But be sure to fear the Lord and serve him faithfully with all your heart; consider what great things he has done for you. Yet if you persist in doing evil, both you and your king will perish.” (1 Samuel 12:24-25 NIV)
It must have been a very emotional occasion.
Samuel wasn’t dying. One of the reasons for this assembly was out of how the people had rejected the succession planning he had previously put into operation where his sons were ruling. He put the succession plan in place because he knew his time had come to an end where that responsibility was concerned. It was one thing to reject his plan, but there own plan proved to be something far worse than Samuel had ever considered. Be that as it was, however, this assembly was for his farewell speech. It’s a virtual retirement speech of the time.
Getting over the personal essentials first, Samuel uses that opportunity to launch a withering attack on the tendency of the people of Israel to neglect the God who continues to deliver them. Whether after Egypt or at that point in their history, Israel was in a pattern of wandering away from God, getting in trouble and calling out to God to rescue them. This particular decision to veer away from God in asking for a king like their neighbours was something even the people admitted was an evil act. Samuel does not hold back in letting the people know the error of their ways.
Yet in as much as the tone is severe and critical of the wayward nature of God’s people, there is in it and underlying it, a great longing and desire for the people to return to God. There is a plea even in giving them a king to not forget the true King, the real sovereign of the earth. The plea is there, the call to faithfulness resonates throughout this speech. Faithfulness to a loving and faithful God who still takes pleasure in the people He has called. However wayward they have been, He still desires for them to return and stay in faithful relationship with Him.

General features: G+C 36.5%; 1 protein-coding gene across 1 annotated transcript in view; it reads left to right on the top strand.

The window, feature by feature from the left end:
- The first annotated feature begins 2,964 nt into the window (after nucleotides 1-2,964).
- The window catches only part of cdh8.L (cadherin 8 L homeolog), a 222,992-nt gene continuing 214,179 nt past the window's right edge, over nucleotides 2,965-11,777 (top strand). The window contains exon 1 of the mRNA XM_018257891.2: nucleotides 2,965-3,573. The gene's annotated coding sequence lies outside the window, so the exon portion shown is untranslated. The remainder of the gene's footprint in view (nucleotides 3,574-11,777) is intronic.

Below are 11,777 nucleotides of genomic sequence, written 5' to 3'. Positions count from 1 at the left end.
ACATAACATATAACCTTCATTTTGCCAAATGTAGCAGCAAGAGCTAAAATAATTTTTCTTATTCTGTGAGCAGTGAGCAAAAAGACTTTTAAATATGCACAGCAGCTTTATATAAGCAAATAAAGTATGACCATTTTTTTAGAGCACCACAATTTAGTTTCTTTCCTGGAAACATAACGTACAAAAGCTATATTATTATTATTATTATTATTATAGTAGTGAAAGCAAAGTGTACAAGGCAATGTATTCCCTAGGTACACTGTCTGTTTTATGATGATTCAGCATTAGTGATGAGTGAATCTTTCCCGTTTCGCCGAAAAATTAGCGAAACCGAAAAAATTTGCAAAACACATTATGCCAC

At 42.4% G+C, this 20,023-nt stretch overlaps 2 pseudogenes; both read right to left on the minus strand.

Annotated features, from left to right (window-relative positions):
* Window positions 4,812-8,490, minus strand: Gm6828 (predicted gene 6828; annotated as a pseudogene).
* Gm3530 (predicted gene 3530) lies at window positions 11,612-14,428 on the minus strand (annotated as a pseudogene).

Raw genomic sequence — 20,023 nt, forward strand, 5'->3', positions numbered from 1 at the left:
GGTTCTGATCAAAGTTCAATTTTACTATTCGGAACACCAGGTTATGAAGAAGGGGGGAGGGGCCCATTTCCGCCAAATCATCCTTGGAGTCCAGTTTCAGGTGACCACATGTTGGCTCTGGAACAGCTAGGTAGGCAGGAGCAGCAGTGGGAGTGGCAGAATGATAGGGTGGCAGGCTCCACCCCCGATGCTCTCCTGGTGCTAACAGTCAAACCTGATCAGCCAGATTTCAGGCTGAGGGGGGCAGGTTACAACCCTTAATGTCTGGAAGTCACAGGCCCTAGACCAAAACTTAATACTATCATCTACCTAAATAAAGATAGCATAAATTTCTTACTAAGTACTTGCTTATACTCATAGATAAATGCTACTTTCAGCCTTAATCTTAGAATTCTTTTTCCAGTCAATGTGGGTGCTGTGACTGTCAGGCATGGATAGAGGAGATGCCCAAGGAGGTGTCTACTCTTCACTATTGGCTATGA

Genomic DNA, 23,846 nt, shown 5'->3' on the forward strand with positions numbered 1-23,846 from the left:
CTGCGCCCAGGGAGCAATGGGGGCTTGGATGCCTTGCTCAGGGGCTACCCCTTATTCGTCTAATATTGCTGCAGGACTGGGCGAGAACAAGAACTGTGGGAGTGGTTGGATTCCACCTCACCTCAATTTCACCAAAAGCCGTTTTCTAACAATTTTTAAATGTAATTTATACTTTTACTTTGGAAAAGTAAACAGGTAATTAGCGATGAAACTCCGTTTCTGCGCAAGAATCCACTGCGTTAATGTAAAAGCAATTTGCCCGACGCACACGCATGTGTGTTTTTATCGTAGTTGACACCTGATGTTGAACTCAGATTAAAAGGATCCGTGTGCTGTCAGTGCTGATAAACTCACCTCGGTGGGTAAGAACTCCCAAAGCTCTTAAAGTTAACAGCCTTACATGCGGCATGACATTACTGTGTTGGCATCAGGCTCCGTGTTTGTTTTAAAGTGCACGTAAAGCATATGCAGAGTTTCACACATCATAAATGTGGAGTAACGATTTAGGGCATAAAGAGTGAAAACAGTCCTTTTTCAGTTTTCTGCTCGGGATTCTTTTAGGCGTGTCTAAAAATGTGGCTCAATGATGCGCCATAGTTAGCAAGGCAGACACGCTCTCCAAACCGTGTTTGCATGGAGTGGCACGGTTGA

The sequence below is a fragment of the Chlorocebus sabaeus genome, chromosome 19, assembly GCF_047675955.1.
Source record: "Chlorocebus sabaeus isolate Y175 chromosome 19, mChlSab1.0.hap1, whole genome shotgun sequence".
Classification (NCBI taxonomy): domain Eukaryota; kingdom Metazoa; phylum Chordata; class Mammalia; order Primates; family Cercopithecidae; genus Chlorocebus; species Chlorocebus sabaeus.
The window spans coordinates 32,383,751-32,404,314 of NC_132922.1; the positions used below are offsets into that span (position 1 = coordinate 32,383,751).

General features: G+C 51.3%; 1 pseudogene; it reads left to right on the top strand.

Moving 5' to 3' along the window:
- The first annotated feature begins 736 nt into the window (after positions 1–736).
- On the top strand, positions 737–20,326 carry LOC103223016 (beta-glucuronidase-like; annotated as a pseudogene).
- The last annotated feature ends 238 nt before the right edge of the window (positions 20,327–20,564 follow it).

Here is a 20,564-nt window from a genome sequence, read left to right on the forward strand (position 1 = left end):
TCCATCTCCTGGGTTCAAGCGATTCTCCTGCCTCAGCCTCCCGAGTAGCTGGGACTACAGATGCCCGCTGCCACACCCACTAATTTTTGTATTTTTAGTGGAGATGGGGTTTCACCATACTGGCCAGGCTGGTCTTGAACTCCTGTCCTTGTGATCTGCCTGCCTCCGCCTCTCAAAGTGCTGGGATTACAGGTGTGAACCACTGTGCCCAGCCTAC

In his last major recorded speech before the king is confirmed and he decreases, Samuel urges God’s people to not forget God who has not forgotten them. Yet in the plea for faithfulness, there is also the reality check of the consequences of choices made.
This kind of summary speech is not the first of its kind in Israel’s history and sadly it wouldn’t be the last. Reading it today, it still acts as that plea and that reality check. It’s well worth heeding Samuel’s warning.
For His Name’s Sake
C. L. J. Dryden